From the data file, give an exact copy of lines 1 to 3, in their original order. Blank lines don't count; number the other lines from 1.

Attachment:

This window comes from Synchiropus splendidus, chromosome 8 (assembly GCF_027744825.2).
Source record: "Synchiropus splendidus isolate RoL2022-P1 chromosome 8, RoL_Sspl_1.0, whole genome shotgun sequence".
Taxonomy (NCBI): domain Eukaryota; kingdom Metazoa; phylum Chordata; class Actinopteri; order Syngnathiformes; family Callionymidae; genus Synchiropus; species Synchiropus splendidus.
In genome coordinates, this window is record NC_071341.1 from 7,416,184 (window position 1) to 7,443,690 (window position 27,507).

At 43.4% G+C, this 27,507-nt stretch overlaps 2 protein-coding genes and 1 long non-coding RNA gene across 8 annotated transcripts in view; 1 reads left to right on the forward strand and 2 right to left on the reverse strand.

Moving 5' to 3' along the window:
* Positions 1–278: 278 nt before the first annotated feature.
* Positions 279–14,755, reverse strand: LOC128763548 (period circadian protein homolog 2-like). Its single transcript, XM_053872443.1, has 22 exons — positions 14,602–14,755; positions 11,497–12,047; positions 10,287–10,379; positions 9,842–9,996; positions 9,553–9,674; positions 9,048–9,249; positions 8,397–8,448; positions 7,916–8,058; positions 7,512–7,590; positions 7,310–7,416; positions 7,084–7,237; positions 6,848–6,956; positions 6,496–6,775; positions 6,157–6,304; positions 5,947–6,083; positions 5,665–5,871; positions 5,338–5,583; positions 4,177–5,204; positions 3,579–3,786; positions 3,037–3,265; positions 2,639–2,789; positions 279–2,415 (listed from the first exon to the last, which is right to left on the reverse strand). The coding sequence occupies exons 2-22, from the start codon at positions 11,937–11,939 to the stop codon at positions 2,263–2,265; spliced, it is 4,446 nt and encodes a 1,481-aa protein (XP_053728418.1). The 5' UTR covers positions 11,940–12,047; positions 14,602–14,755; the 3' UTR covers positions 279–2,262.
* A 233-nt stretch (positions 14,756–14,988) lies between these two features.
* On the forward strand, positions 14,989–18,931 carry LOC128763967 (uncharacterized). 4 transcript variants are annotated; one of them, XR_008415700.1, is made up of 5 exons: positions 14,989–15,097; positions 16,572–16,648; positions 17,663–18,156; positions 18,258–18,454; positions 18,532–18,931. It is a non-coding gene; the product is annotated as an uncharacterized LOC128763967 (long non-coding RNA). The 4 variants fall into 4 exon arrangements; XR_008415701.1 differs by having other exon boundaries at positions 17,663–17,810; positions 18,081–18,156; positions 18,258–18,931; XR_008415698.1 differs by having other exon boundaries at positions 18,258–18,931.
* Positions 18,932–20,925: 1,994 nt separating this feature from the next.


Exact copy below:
This window comes from Synchiropus splendidus, chromosome 8 (assembly GCF_027744825.2).
Source record: "Synchiropus splendidus isolate RoL2022-P1 chromosome 8, RoL_Sspl_1.0, whole genome shotgun sequence".
Taxonomy (NCBI): domain Eukaryota; kingdom Metazoa; phylum Chordata; class Actinopteri; order Syngnathiformes; family Callionymidae; genus Synchiropus; species Synchiropus splendidus.